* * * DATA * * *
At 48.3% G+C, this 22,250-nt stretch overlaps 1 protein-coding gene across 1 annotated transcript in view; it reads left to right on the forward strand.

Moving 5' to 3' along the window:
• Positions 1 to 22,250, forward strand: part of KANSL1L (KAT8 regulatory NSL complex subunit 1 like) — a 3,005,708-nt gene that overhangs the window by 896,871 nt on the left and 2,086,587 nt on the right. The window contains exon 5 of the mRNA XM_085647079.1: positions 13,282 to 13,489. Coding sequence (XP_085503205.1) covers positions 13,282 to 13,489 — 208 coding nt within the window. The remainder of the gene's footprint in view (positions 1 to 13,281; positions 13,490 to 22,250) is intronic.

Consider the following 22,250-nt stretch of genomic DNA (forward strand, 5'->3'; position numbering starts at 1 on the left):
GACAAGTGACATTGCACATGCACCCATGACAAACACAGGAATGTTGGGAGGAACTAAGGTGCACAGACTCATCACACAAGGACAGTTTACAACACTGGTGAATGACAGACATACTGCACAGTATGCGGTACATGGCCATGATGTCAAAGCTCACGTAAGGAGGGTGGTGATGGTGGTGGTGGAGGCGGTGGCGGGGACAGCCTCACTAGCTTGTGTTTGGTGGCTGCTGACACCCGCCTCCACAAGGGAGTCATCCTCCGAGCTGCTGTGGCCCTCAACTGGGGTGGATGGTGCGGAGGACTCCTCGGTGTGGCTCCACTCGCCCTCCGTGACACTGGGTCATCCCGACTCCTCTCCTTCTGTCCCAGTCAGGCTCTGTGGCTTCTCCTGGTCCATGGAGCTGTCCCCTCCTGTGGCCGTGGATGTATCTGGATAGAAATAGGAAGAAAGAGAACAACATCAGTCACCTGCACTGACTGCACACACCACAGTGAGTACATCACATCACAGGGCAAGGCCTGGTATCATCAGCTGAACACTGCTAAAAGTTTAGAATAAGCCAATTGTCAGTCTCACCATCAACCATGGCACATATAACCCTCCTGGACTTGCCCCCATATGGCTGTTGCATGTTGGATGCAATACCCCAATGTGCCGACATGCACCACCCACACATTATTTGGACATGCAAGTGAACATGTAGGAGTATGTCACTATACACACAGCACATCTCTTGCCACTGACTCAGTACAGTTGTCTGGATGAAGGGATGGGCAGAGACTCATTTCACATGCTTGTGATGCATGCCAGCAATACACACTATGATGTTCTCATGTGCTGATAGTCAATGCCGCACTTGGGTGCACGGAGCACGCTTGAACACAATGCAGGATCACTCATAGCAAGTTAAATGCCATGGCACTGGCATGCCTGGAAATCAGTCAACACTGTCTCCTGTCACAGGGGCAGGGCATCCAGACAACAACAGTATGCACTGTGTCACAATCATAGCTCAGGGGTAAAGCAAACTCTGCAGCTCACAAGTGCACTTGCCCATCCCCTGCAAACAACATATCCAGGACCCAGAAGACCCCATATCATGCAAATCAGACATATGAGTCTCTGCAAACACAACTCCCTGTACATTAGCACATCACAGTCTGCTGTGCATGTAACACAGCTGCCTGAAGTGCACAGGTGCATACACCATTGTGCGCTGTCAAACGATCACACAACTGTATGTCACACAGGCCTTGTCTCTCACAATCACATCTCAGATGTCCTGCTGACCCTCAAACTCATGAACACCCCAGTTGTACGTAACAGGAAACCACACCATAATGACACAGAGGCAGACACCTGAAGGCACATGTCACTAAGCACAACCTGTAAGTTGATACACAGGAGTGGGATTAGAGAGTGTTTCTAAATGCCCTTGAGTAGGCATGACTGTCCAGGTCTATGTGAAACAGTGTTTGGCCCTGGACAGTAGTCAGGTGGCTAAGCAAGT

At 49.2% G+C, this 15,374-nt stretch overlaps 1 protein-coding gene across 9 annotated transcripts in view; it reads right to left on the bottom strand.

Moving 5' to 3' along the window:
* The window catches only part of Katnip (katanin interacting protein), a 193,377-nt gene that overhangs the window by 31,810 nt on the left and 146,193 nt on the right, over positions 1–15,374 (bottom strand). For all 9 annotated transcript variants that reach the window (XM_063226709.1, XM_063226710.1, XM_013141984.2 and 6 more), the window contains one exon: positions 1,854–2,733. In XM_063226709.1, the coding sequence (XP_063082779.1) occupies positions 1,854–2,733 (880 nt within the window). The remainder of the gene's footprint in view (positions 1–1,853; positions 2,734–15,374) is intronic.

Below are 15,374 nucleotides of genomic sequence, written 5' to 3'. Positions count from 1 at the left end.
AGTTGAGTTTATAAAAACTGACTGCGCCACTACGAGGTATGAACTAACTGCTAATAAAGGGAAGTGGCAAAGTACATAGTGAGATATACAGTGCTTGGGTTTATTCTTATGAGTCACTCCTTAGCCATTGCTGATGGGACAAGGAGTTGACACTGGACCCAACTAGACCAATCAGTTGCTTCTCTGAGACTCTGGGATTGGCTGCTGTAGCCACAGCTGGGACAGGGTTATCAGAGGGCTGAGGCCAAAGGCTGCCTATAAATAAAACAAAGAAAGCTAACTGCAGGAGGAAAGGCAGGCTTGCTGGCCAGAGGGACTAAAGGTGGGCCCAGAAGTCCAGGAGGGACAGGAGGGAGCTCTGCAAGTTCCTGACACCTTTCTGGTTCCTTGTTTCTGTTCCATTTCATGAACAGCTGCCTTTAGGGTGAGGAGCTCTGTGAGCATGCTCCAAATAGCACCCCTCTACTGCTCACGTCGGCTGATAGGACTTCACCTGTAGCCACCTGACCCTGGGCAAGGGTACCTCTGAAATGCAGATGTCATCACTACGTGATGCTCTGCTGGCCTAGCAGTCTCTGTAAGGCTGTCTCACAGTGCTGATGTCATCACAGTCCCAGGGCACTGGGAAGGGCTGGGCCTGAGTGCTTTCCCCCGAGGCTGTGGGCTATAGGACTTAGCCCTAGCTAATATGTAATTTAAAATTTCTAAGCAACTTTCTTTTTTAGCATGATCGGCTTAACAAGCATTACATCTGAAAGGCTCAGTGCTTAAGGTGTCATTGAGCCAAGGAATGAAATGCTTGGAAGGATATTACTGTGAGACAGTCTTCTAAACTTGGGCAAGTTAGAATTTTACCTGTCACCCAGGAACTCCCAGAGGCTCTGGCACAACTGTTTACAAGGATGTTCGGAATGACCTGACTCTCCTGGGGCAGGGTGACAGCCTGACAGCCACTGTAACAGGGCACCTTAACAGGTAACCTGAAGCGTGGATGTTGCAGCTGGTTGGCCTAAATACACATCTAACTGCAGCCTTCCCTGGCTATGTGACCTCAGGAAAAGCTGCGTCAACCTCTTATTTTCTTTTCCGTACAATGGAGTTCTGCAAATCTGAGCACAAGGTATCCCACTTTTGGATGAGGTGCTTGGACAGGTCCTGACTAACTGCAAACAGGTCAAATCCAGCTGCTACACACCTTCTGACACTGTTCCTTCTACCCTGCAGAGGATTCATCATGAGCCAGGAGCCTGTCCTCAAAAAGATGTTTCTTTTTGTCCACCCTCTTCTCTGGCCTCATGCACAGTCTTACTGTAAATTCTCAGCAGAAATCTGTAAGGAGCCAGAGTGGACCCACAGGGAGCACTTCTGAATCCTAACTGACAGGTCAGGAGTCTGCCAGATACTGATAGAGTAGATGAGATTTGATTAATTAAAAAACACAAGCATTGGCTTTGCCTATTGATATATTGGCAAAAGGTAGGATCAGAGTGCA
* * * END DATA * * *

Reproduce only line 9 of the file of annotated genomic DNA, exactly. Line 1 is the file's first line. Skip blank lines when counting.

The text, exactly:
Below are 15,374 nucleotides of genomic sequence, written 5' to 3'. Positions count from 1 at the left end.